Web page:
As the Indian politics is full of criminals, today the Supreme Court of India has directed the political parties to decriminalize politics by taking some specific steps.
The court said in its order that the political parties will have to declare on their websites and social media channels the details of candidates who are facing criminal cases and the reasons for selecting them for elections.
The court decision has come just a couple of days after the Delhi Assembly election in which the winning group Aam Aadmi Party (AAP) of chief minister Arvind Kejriwal had fielded 36 of the 70 candidates who have serious charges against them.
The Supreme Court also said that the parties must submit the same details to the Election Commission within 72 hours of selecting such candidates, adding that the selection should be based on merit and not the winnability of a candidate. The court directions shall apply to national as well as assembly elections in states.
A bench headed by Justice Rohinton F Nariman noted the alarming rise in the number of candidates with criminal charges entering the fray and decided that the top court should use its extraordinary powers to inform the citizens so they could elect the right candidates.
The Supreme Court order said categorically that if the political parties failed to furnish the details of the criminality of their candidates or the Election Commission failed to implement the directive, it would amount to contempt of court.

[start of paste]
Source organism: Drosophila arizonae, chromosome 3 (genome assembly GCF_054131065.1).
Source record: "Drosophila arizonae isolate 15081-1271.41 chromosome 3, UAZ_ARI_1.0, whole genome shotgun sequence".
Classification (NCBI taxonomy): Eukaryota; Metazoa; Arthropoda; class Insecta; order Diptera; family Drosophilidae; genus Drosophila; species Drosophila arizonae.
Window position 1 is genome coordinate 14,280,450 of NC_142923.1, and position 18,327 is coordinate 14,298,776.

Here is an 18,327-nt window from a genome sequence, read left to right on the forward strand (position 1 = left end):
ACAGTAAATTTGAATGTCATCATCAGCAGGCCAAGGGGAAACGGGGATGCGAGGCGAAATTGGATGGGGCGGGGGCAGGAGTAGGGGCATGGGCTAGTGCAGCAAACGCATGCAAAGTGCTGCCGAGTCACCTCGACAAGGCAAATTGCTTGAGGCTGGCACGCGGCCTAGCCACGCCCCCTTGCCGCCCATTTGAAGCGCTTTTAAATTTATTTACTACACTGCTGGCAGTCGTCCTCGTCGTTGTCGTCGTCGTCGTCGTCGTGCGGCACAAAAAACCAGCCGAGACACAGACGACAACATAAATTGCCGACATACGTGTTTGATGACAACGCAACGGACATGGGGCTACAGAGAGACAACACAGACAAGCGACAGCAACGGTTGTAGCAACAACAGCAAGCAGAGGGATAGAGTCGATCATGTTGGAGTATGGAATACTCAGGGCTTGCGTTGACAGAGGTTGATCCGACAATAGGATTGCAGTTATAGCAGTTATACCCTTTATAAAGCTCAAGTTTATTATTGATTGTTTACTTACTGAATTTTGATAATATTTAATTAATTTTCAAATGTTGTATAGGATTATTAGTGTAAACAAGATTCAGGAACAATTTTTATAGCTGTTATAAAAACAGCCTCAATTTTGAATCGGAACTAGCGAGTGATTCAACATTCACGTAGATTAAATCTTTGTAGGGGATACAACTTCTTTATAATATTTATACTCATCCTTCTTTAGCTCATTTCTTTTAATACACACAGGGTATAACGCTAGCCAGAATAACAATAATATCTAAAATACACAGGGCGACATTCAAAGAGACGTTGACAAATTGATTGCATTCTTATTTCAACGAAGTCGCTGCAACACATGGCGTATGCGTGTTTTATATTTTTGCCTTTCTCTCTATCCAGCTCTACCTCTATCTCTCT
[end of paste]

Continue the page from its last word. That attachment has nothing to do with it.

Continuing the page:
Meanwhile, the world’s top magazine The Economist says “a penchant for criminality is an electoral asset in India.” The magazine has published data about the political success of India’s “accused murderers, blackmailers, thieves, and kidnappers,” saying that 34% of India’s members of parliament (MPs) in the Lok Sabha have criminal charges filed against them.
Earlier, in September 2018, a 5-judge constitution bench had asked the central government to immediately enact laws to ban those involved in serious crimes from contesting elections and becoming party officials.
The court judgment came in response to the contempt petitions against the central government and the Election Commission, alleging that no serious efforts were made to stop the criminalization of politics despite the court order.
The Election Commission had said during arguments that the court order to publish criminal details of the candidates was not having any impact and suggested that political parties must be directed not to give election tickets to people with criminal cases.
The court had earlier ordered that candidates must publish their criminal details in the newspaper thrice after filing their nomination. The petitioner alleged that the Election Commission had not attempted to implement this order effectively.
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